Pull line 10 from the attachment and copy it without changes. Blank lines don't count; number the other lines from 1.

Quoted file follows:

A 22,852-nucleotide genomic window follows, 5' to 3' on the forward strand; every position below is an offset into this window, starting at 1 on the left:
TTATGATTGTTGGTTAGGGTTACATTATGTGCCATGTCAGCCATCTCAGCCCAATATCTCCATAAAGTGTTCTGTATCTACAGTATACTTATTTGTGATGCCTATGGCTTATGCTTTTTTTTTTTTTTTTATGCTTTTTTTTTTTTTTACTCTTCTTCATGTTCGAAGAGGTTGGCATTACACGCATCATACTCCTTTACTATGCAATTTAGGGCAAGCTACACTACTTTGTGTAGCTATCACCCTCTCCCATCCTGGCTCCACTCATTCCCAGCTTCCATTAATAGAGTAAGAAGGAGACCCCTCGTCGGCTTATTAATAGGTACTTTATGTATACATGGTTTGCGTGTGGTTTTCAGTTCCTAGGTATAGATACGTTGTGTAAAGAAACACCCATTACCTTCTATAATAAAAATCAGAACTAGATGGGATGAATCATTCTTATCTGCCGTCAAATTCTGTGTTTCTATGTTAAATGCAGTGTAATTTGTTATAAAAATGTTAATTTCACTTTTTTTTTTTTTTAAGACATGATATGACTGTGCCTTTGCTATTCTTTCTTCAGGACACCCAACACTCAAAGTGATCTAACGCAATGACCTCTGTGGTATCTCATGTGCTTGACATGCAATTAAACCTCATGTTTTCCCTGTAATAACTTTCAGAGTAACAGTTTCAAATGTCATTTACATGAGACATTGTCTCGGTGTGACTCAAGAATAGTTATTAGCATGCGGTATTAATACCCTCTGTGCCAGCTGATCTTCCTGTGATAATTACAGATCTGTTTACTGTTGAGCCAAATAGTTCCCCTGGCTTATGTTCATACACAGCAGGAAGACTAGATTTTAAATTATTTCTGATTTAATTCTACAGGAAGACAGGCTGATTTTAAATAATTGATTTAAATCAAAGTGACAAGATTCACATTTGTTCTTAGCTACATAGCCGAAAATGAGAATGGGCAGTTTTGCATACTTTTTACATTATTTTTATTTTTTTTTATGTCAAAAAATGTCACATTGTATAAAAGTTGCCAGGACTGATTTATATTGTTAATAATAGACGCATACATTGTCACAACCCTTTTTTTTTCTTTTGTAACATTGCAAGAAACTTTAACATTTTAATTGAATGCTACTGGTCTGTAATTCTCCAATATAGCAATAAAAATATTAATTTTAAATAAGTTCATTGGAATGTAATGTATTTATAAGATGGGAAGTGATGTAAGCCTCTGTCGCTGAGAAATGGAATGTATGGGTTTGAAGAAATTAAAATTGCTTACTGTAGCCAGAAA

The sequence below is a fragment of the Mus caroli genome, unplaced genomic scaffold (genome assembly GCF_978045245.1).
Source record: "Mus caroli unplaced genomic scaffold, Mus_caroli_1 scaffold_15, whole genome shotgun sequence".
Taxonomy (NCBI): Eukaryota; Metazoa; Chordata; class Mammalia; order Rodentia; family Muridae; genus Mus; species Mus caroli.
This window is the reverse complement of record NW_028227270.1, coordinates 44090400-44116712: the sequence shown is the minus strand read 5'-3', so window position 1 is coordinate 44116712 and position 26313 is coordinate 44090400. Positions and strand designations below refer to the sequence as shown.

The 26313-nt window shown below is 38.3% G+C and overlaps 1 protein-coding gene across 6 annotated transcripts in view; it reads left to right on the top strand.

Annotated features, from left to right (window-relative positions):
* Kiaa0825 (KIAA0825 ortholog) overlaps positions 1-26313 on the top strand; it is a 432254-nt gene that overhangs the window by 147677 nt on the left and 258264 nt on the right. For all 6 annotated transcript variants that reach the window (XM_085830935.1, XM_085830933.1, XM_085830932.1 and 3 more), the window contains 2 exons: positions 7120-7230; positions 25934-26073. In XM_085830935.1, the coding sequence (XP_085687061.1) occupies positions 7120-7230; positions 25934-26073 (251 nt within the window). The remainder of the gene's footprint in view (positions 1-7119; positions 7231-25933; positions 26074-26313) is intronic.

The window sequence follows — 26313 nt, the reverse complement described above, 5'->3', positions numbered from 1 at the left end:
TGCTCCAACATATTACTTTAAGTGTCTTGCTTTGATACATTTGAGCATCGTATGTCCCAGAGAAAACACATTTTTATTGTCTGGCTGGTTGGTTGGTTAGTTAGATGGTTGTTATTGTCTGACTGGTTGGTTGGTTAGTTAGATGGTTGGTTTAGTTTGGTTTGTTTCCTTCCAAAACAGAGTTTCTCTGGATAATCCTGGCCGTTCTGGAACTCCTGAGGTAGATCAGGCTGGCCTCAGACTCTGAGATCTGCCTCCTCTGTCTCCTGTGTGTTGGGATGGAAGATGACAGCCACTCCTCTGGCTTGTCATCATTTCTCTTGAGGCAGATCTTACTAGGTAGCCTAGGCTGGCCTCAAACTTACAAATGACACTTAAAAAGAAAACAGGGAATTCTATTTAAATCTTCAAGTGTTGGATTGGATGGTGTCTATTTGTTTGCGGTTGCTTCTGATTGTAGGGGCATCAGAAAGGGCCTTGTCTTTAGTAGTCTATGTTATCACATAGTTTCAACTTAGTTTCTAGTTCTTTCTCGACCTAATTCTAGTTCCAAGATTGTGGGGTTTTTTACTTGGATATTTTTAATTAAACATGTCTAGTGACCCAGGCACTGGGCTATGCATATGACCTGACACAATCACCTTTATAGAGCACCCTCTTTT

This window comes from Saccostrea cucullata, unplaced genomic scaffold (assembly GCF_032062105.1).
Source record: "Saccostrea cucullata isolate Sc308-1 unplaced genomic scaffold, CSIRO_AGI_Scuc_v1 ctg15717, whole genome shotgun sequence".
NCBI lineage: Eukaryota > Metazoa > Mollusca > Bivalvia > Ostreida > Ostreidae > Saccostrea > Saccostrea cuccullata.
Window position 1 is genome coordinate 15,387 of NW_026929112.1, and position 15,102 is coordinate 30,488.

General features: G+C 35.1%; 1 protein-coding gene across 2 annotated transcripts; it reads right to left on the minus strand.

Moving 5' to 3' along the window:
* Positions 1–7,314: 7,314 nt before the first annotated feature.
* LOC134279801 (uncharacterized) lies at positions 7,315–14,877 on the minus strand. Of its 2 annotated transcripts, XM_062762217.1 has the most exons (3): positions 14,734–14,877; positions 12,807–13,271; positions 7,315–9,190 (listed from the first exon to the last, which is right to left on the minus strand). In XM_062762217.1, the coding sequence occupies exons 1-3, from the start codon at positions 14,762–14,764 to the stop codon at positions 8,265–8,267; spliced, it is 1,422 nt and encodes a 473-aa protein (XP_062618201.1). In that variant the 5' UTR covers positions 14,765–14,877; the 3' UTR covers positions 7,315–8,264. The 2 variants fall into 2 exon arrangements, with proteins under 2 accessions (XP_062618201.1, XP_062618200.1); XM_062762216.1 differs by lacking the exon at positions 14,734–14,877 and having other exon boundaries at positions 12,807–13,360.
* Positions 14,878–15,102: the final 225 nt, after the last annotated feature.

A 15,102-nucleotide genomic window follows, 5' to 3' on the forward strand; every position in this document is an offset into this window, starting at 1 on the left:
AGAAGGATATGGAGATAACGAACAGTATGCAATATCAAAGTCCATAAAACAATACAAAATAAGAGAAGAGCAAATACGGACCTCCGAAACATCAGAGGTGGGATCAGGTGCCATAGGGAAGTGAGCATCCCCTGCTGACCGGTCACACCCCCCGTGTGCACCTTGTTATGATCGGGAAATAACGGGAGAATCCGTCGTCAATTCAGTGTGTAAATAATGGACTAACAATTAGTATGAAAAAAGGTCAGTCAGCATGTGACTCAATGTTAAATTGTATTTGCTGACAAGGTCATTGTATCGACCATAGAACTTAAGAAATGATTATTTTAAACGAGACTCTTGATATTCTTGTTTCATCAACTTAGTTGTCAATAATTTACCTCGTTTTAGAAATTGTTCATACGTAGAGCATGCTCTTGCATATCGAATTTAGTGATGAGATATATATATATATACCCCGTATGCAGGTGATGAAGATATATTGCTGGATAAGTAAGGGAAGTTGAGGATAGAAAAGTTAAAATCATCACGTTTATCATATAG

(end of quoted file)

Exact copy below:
The window sequence follows — 26313 nt, the reverse complement described above, 5'->3', positions numbered from 1 at the left end: